• What is the thing in itself? What is its substance and material? What is its causal nature? Why is it in the world? How does it subsist?
  • When you rise in the morning, remember to fulfill your social purpose. Each individual’s nature is unique to him and a part of nature.
  • With every moment, remember the impression on the soul and apply the principles of the Physic, Ethic and Dialectic.
  • When you meet someone, ask yourself: what is good and bad to him? How does he feel about pleasure and pain? What causes them? What about fame and ignominy? Life and death? You will then know him.
  • It’s silly to be surprised that figs come from fig trees. Also if a doctor or helmsman is surprised that a patient has a fever or the wind is unfavorable.
  • Change your opinion if you’re wrong.
  • If you an, correct what the cause is. If not, correct what you can. If you can’t at all, why find any fault? Nothing should be without purpose.
  • Dying things are still a part of the universe. They stay and change, dissolve or join up with other things. Nothing disappears or remains the same.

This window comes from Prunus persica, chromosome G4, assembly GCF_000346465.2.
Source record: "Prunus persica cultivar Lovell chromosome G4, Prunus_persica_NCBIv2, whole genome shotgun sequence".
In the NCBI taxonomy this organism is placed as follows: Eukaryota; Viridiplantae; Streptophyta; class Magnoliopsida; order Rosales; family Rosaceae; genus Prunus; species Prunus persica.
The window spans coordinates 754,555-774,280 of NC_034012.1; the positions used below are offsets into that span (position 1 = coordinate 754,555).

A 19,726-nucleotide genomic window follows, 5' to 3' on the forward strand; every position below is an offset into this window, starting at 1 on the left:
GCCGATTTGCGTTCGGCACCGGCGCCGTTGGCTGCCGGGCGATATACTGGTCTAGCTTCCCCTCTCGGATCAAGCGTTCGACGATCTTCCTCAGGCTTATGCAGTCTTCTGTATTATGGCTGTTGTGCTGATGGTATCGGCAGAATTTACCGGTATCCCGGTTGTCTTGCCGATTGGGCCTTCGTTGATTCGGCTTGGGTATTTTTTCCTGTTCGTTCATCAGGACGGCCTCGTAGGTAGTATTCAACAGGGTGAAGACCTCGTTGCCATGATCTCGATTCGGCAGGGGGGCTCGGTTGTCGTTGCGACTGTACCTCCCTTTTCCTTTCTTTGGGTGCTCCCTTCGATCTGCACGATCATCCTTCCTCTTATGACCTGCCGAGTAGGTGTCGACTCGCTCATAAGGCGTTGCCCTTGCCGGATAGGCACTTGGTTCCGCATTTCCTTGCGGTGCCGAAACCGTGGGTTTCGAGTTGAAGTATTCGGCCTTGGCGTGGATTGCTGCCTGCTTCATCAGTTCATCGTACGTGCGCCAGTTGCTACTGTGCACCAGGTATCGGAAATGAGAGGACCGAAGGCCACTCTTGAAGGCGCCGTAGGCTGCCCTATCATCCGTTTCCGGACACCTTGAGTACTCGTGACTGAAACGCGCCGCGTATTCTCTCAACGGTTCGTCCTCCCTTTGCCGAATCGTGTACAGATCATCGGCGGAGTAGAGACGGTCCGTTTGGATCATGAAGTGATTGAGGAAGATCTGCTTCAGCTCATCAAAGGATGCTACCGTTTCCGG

• Everything has a purpose. The sun, a horse or a vine. Figure out what your purpose is and follow it.
  • Nature assigns nothing any greater purpose to one thing than another. What good is something to one thing without being good to another?
  • Turn the thing inside out. Examine it. When does it grow old or diseased? The praiser and the praised are short-lived. As are the rememberer and the remembered and the large and the small.
  • Keep the matter at hand. If you put it off, you are putting off  being good until tomorrow, instead of today.
  • Is what I’m doing for the good of mankind? Do I receive what’s happening to me with reference to the gods – the source of all things, including good?
  • Just as with bathing – oil, dirt and sweat are all a part of life, just as everything else disgusting.
  • All great men have died or will die. Some of them are not even remembered. Remember that you can’t live forever, even in name.